• Highlight your achievements: Describe your journalism career so far using specific details. Whether it was a full-time role or summer work experience, sell yourself.
  • Mention your qualifications and hard skills: Some will likely be more relevant for the role than others, so tailor them to the job description.

Don’t:

  • Lie on a CV – ever.
  • Include personal details such as your marital status or age.
  • Add references – provide them later in the application process if they ask.
  • Put your photo on a CV in the UK.

Take care not to use generalisations on your journalism CV. In the next section, we’ll explore how to describe your career successes so far in specific detail.

Journalist CV skills

The job advertisements you’re responding to from LinkedIn and other sources will mention several soft or hard skills, either essential or desired.

Including a skills section is a quick way to show employers you have these. Alternatively, you can work your skillset into the personal statement and career experience sections.

While it will vary depending on the role, typical skills you’ll often see on a journalist job ad include:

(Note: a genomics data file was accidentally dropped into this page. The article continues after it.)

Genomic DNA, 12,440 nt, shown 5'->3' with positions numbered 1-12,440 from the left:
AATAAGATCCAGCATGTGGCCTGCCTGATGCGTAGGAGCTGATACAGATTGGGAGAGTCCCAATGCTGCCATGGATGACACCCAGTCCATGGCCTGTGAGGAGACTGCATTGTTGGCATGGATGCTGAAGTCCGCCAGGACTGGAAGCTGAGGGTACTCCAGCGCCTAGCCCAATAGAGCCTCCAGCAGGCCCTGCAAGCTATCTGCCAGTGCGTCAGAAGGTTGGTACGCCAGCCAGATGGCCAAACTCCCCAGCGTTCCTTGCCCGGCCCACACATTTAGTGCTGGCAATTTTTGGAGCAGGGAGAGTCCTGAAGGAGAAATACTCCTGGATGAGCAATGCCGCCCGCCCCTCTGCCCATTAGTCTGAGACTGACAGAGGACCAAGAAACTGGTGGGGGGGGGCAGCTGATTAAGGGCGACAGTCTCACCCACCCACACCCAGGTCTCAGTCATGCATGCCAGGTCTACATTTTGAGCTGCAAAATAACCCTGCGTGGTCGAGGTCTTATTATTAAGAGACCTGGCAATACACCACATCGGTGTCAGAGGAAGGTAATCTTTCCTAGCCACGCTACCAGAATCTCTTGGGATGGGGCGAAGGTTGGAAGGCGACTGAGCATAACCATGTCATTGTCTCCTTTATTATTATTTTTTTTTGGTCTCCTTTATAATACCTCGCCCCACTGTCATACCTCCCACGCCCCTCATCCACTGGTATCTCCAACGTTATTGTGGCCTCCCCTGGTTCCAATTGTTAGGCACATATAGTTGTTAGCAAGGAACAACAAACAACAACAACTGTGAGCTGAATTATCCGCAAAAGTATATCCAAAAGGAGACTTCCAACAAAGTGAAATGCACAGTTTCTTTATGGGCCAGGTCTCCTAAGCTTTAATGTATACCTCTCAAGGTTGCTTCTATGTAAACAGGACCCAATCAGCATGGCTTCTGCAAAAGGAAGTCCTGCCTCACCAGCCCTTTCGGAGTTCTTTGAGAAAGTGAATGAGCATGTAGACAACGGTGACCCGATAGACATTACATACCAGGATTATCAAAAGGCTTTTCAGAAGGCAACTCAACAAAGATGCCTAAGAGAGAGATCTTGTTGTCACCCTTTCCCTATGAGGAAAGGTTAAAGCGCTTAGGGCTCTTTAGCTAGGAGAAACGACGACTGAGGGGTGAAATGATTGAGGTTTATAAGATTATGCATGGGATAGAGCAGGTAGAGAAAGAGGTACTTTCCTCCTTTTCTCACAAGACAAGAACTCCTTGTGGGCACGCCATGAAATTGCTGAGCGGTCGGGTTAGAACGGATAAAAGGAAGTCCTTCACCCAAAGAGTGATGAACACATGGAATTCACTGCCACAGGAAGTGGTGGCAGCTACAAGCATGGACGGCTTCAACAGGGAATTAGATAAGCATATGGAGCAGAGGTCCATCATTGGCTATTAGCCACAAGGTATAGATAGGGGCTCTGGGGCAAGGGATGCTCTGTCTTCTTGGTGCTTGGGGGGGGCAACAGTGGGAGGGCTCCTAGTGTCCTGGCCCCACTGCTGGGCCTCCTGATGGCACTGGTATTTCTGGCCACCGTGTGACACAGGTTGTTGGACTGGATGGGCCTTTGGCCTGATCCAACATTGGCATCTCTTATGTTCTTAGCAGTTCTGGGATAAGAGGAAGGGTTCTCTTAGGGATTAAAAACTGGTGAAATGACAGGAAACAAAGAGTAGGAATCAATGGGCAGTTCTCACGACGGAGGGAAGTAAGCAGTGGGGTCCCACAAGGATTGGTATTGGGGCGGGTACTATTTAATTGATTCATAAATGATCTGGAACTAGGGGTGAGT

• NCTJ qualification
  • Finding exclusives
  • Breaking news
  • Storytelling
  • SEO writing
  • News-gathering
  • Investigative research
  • Content management
  • Digital strategy
  • Keyword research
  • Data visualisation
  • Video editing

Again, some of your soft skills will be more useful than others – decide which ones are most relevant for the specific role. Journalism soft skills often involve:

  • Working independently and in a team
  • Strong communication skills
  • Capable of working to tight deadlines
  • Perfect attention to detail
  • Working under pressure

For your strongest skills, back them up with evidence to avoid making generalisations. Let’s explore how to do this.

Show your impact

For online journalism, use any metrics you have access to when demonstrating the impact of your writing.